By David G.W. Birch
8 Frederick Sanger Road
Surrey Research Park
Guildford Surrey GU2 5YD, UK
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Column Five: Bye, Bye Banknotes
Banknotes and coins may vanish sooner than you think.
While the potential impact of electronic cash (ecash) technologies on the retail banking sector is significant, its worth taking the time to think about the impact of ecash on central bankswhich may be even more important in the longer term. The Bank of International Settlements (BIS), based in Basle, has recently published two very interesting reports. Both of these reports take ecash very seriously and work on the assumption that it is coming out of R&D laboratories and into the mass market very quickly.
The first report, The Security of Electronic Money, is good news for the ecash world as it concludes, broadly, that the security of electronic purse schemes is adequate to meet the concerns of central banks. A Task Force on the security of electronic money was established in October 1995 after a workshop involving the G10 central banks to provide a preliminary assessment of the technical aspects of electronic purse products: stored value products such as Mondex as opposed to value access: products such as the familiar credit card. The report looks at the risks posed by both deliberate criminal activity and by errors or malfunctions. In both cases, the Task Force found that the security measures associated with the electronic money are better than traditional forms of retail payment. They also deal with a common criticism of ecash schemesthat they will somehow increase money launderingby observing that the movement and management of anything other than very small amounts of ecash will require some degree of involvement or collusion by a financial institution: in other words, its business as usual.
The second BIS report, The Impact of Electronic Money on Central Banks, again looks at the emergence of mass market stored value electronic purse schemes. It considers the various factors that might influence the evolution of ecash and considers what these mean for the central banks of the G10 countries. Interestingly, the report notes that the impending demise of (at least some of the) national currencies in the European Union (EU) might be a significant stimulus to the development of ecash schemes aimed at consumers because of the cost and inconvenience associated with replacing all of the notes and coins in circulation.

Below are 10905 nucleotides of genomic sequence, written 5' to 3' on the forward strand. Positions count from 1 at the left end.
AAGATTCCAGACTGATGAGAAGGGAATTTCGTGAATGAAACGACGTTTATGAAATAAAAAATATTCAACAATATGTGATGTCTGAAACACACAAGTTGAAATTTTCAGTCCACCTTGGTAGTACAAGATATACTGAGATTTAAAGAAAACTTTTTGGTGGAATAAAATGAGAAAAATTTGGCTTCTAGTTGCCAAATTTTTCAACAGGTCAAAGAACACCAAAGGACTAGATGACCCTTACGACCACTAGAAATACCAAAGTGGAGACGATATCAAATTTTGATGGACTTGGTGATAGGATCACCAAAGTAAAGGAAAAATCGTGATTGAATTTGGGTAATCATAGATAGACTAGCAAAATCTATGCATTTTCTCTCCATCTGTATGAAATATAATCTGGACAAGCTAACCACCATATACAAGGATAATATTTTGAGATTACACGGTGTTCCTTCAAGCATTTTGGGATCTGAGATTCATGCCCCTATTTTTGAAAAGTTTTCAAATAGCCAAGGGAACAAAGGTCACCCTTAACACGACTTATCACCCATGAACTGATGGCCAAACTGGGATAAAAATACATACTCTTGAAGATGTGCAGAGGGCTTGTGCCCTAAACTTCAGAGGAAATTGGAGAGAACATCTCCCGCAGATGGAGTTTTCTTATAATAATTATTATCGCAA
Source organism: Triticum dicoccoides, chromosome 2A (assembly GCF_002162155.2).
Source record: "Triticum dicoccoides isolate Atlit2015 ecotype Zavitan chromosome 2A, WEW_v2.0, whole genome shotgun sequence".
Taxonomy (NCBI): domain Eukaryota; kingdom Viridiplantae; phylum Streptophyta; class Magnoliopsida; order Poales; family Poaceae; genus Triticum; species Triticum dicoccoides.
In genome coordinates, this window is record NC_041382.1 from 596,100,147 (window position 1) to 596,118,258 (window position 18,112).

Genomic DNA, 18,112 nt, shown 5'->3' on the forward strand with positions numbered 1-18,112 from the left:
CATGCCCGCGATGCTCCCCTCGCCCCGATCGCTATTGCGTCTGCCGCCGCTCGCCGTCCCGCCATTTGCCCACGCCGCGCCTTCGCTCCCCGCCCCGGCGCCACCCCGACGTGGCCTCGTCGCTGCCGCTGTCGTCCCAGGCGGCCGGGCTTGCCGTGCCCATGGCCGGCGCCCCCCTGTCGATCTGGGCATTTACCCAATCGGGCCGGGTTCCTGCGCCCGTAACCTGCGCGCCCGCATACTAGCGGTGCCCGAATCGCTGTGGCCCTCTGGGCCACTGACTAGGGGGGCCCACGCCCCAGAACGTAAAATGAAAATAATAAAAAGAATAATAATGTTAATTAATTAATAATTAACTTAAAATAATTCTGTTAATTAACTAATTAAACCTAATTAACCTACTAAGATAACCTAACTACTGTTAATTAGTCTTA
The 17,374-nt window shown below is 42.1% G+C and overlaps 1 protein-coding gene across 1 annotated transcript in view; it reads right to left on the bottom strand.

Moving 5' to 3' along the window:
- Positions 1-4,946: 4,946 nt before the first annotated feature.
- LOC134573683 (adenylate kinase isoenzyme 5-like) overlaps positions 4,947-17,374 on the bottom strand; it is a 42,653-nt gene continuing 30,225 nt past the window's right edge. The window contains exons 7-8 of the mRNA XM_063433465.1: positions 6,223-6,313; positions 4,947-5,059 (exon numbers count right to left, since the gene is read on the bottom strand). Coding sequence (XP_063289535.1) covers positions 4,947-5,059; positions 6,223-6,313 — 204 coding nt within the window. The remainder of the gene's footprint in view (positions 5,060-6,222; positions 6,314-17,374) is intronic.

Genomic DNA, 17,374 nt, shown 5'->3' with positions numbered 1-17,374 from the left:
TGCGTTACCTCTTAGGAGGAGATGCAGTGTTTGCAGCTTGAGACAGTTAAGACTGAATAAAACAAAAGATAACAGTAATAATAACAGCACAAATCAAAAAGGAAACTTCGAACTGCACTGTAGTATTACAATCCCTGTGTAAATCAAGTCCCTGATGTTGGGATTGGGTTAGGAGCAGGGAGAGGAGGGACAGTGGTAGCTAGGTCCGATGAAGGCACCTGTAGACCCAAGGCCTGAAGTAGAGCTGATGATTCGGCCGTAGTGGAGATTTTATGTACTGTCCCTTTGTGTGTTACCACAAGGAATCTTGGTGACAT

They note that the amount of cash in circulation varies widely. The UK stands out from most other developed countries in having a significantly smaller fraction of the money supply in the form of notes and coins: in other words, in the UK most money is already e-money. With under UKP20 billion of specie in circulation, of which (according to the Bank of England) more than 5% is unredeemed old notes still in circulation including 56 million in UKP1 notes that were last issued in 1984 and 625 million in old 50 notes). What's more, the Bank also estimates that some 1% of all UKP50 notes in circulation are counterfeit. Compare the paper and metal to the electrons. The interbank clearing system (CHAPS) processed 12.5 million items with an aggregate value of nearly 27 trillion. Every day, it clears about 300 times the TOTAL amount of specie in circulation!
In the US, by contrast, physical money seems to account for half of all bank deposits. Are the citizens of the US really walking around with huge wads of cash in their pockets? According to recent figures there are some $1,400 in bills in circulation for each man, women and child in America. Deep pockets? Not really: various estimates indicate that some twothirds of all US currency is not in circulation in the US and is unlikely to be repatriated. This is a situation of no concern whatsoever to the US monetary authorities because it means that people all over the world from Moscow to Santiago are making interestfree loans to Uncle Sam by stuffing $100 bills under their mattresses. Why? Well, since cash in circulation represents non-interest bearing central bank liabilities, a substitution by ecash would lead to a corresponding decline in central bank assets and the interest earned on those assets, known as seigniorage.The BIS have calculated that if e-cash replaces only the low-value notes and coins in circulation (low value being defined as under $25) transactions, Bank of England seigniorage profits will fall by more than half, reducing government revenues by some UKP1.4 billion.
From the central banking perspective, e-cash could also have an interesting effect on monetary policy. E-cash might, for example, cause sufficient shift in the velocity of money as to make existing narrow monetary aggregates less useful. Ecash might also, by substituting for cash, reduce central bank balance sheets. Circumstances could then arise in which the central bank might not be able to implement reserveabsorbing activities such as in relation to large scale foreign exchange operations although, as a recent CSFI pamphlet (Central Bank Intervention: A New Approach) points out, such interventions may well be anachronistic anyway.
E-cash has ceased to be a fringe technological innovation and now deserves serious consideration at every level. Whatever people might feel about notes and coins, the fact remains that they are costly and inefficient: it is the fact that ecash is cheaper to store and transmit than specie that means it will replace it sooner than many people imagine.
This issue's quote: "The issuers may have, and in the case of government paper, always have, a direct interest in lowering the value of the currency, because it is the medium in which their own debts are computed" -- John Stuart Mill (1806-1873).